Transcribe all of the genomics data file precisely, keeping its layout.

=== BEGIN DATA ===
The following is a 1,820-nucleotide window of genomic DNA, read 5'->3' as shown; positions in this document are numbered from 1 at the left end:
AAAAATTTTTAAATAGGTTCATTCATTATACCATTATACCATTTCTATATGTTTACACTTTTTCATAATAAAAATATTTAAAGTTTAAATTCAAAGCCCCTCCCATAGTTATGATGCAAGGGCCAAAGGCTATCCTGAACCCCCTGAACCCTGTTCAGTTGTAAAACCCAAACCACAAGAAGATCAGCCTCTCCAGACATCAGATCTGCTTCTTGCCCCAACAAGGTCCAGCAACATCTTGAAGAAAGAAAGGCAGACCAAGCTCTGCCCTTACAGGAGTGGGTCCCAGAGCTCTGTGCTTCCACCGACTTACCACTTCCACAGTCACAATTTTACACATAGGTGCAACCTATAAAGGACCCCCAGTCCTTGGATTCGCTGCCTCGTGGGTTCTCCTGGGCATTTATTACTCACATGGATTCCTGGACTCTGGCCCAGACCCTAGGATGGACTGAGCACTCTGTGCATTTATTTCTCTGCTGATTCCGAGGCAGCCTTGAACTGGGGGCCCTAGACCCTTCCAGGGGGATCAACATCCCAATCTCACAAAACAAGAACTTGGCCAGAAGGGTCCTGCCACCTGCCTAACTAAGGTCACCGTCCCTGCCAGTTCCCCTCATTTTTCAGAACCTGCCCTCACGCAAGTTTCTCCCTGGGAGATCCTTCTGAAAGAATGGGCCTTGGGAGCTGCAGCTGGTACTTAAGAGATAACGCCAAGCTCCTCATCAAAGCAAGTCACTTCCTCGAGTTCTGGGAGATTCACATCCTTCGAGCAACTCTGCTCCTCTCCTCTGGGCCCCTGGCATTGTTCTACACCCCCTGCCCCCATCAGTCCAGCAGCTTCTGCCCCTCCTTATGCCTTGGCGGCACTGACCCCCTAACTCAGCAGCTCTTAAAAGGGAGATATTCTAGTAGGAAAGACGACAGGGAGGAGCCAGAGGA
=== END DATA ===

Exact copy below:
The following is a 1,820-nucleotide window of genomic DNA, read 5'->3' as shown; positions in this document are numbered from 1 at the left end:
AAAAATTTTTAAATAGGTTCATTCATTATACCATTATACCATTTCTATATGTTTACACTTTTTCATAATAAAAATATTTAAAGTTTAAATTCAAAGCCCCTCCCATAGTTATGATGCAAGGGCCAAAGGCTATCCTGAACCCCCTGAACCCTGTTCAGTTGTAAAACCCAAACCACAAGAAGATCAGCCTCTCCAGACATCAGATCTGCTTCTTGCCCCAACAAGGTCCAGCAACATCTTGAAGAAAGAAAGGCAGACCAAGCTCTGCCCTTACAGGAGTGGGTCCCAGAGCTCTGTGCTTCCACCGACTTACCACTTCCACAGTCACAATTTTACACATAGGTGCAACCTATAAAGGACCCCCAGTCCTTGGATTCGCTGCCTCGTGGGTTCTCCTGGGCATTTATTACTCACATGGATTCCTGGACTCTGGCCCAGACCCTAGGATGGACTGAGCACTCTGTGCATTTATTTCTCTGCTGATTCCGAGGCAGCCTTGAACTGGGGGCCCTAGACCCTTCCAGGGGGATCAACATCCCAATCTCACAAAACAAGAACTTGGCCAGAAGGGTCCTGCCACCTGCCTAACTAAGGTCACCGTCCCTGCCAGTTCCCCTCATTTTTCAGAACCTGCCCTCACGCAAGTTTCTCCCTGGGAGATCCTTCTGAAAGAATGGGCCTTGGGAGCTGCAGCTGGTACTTAAGAGATAACGCCAAGCTCCTCATCAAAGCAAGTCACTTCCTCGAGTTCTGGGAGATTCACATCCTTCGAGCAACTCTGCTCCTCTCCTCTGGGCCCCTGGCATTGTTCTACACCCCCTGCCCCCATCAGTCCAGCAGCTTCTGCCCCTCCTTATGCCTTGGCGGCACTGACCCCCTAACTCAGCAGCTCTTAAAAGGGAGATATTCTAGTAGGAAAGACGACAGGGAGGAGCCAGAGGA